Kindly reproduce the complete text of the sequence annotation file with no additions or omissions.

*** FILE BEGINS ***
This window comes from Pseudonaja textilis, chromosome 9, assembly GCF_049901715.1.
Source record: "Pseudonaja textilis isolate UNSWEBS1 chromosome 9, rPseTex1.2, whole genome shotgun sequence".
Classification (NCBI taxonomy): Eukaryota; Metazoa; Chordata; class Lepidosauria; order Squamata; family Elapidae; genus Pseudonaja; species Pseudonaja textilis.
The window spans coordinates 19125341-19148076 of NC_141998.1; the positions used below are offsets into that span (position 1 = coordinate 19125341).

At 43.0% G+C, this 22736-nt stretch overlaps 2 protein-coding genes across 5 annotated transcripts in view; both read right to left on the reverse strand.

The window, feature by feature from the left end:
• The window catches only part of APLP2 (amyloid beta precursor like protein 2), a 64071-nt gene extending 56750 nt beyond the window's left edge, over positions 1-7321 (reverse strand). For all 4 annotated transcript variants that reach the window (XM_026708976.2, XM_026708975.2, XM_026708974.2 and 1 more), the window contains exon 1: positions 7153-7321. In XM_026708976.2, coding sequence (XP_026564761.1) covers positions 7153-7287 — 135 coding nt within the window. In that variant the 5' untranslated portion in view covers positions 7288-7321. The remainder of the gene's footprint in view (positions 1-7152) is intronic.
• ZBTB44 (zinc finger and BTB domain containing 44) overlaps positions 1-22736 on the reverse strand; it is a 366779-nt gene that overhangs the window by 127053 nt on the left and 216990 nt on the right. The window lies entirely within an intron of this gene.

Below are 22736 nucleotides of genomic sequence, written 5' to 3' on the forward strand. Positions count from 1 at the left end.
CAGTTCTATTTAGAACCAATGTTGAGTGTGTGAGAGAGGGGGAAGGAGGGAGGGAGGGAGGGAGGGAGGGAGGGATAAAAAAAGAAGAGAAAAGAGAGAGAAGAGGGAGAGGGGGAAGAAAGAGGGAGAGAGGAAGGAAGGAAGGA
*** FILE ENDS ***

This window comes from Pseudonaja textilis, chromosome 9, assembly GCF_049901715.1.
Source record: "Pseudonaja textilis isolate UNSWEBS1 chromosome 9, rPseTex1.2, whole genome shotgun sequence".
Classification (NCBI taxonomy): Eukaryota; Metazoa; Chordata; class Lepidosauria; order Squamata; family Elapidae; genus Pseudonaja; species Pseudonaja textilis.
The window spans coordinates 19125341-19148076 of NC_141998.1; the positions used below are offsets into that span (position 1 = coordinate 19125341).

At 43.0% G+C, this 22736-nt stretch overlaps 2 protein-coding genes across 5 annotated transcripts in view; both read right to left on the reverse strand.

The window, feature by feature from the left end:
• The window catches only part of APLP2 (amyloid beta precursor like protein 2), a 64071-nt gene extending 56750 nt beyond the window's left edge, over positions 1-7321 (reverse strand). For all 4 annotated transcript variants that reach the window (XM_026708976.2, XM_026708975.2, XM_026708974.2 and 1 more), the window contains exon 1: positions 7153-7321. In XM_026708976.2, coding sequence (XP_026564761.1) covers positions 7153-7287 — 135 coding nt within the window. In that variant the 5' untranslated portion in view covers positions 7288-7321. The remainder of the gene's footprint in view (positions 1-7152) is intronic.
• ZBTB44 (zinc finger and BTB domain containing 44) overlaps positions 1-22736 on the reverse strand; it is a 366779-nt gene that overhangs the window by 127053 nt on the left and 216990 nt on the right. The window lies entirely within an intron of this gene.

Below are 22736 nucleotides of genomic sequence, written 5' to 3' on the forward strand. Positions count from 1 at the left end.
CAGTTCTATTTAGAACCAATGTTGAGTGTGTGAGAGAGGGGGAAGGAGGGAGGGAGGGAGGGAGGGAGGGAGGGATAAAAAAAGAAGAGAAAAGAGAGAGAAGAGGGAGAGGGGGAAGAAAGAGGGAGAGAGGAAGGAAGGAAGGA